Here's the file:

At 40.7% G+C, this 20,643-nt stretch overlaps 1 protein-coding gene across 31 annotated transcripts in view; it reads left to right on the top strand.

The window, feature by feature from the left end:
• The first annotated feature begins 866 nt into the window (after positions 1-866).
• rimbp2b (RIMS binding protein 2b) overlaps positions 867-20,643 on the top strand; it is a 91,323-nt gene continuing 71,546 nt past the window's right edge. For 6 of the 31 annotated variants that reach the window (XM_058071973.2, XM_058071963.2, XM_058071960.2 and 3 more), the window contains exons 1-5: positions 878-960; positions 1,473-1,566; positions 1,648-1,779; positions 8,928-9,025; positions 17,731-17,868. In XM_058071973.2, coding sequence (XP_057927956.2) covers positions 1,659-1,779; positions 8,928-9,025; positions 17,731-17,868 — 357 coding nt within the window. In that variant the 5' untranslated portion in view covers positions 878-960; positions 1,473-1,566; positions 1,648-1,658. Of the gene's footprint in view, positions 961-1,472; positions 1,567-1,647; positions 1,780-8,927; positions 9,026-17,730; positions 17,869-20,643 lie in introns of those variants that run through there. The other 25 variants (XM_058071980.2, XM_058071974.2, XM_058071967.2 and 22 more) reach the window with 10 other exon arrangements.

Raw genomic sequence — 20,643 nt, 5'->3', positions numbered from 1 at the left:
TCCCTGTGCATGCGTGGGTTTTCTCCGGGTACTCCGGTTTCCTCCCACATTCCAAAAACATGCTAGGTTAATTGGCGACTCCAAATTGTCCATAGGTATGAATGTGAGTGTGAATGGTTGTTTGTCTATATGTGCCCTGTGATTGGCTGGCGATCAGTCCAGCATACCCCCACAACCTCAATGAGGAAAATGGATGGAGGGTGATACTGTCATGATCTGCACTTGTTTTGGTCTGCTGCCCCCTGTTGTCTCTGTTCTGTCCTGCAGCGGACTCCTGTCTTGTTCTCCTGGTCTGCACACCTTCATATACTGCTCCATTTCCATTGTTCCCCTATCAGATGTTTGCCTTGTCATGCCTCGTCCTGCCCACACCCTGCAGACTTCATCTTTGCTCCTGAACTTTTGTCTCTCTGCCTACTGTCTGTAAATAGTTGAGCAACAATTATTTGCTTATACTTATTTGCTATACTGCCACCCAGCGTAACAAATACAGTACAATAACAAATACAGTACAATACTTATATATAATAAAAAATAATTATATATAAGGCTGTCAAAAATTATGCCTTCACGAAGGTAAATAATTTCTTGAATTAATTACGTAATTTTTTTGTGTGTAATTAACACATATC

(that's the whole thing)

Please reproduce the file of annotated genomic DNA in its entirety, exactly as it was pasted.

At 40.7% G+C, this 20,643-nt stretch overlaps 1 protein-coding gene across 31 annotated transcripts in view; it reads left to right on the top strand.

The window, feature by feature from the left end:
• The first annotated feature begins 866 nt into the window (after positions 1-866).
• rimbp2b (RIMS binding protein 2b) overlaps positions 867-20,643 on the top strand; it is a 91,323-nt gene continuing 71,546 nt past the window's right edge. For 6 of the 31 annotated variants that reach the window (XM_058071973.2, XM_058071963.2, XM_058071960.2 and 3 more), the window contains exons 1-5: positions 878-960; positions 1,473-1,566; positions 1,648-1,779; positions 8,928-9,025; positions 17,731-17,868. In XM_058071973.2, coding sequence (XP_057927956.2) covers positions 1,659-1,779; positions 8,928-9,025; positions 17,731-17,868 — 357 coding nt within the window. In that variant the 5' untranslated portion in view covers positions 878-960; positions 1,473-1,566; positions 1,648-1,658. Of the gene's footprint in view, positions 961-1,472; positions 1,567-1,647; positions 1,780-8,927; positions 9,026-17,730; positions 17,869-20,643 lie in introns of those variants that run through there. The other 25 variants (XM_058071980.2, XM_058071974.2, XM_058071967.2 and 22 more) reach the window with 10 other exon arrangements.

Raw genomic sequence — 20,643 nt, 5'->3', positions numbered from 1 at the left:
TCCCTGTGCATGCGTGGGTTTTCTCCGGGTACTCCGGTTTCCTCCCACATTCCAAAAACATGCTAGGTTAATTGGCGACTCCAAATTGTCCATAGGTATGAATGTGAGTGTGAATGGTTGTTTGTCTATATGTGCCCTGTGATTGGCTGGCGATCAGTCCAGCATACCCCCACAACCTCAATGAGGAAAATGGATGGAGGGTGATACTGTCATGATCTGCACTTGTTTTGGTCTGCTGCCCCCTGTTGTCTCTGTTCTGTCCTGCAGCGGACTCCTGTCTTGTTCTCCTGGTCTGCACACCTTCATATACTGCTCCATTTCCATTGTTCCCCTATCAGATGTTTGCCTTGTCATGCCTCGTCCTGCCCACACCCTGCAGACTTCATCTTTGCTCCTGAACTTTTGTCTCTCTGCCTACTGTCTGTAAATAGTTGAGCAACAATTATTTGCTTATACTTATTTGCTATACTGCCACCCAGCGTAACAAATACAGTACAATAACAAATACAGTACAATACTTATATATAATAAAAAATAATTATATATAAGGCTGTCAAAAATTATGCCTTCACGAAGGTAAATAATTTCTTGAATTAATTACGTAATTTTTTTGTGTGTAATTAACACATATC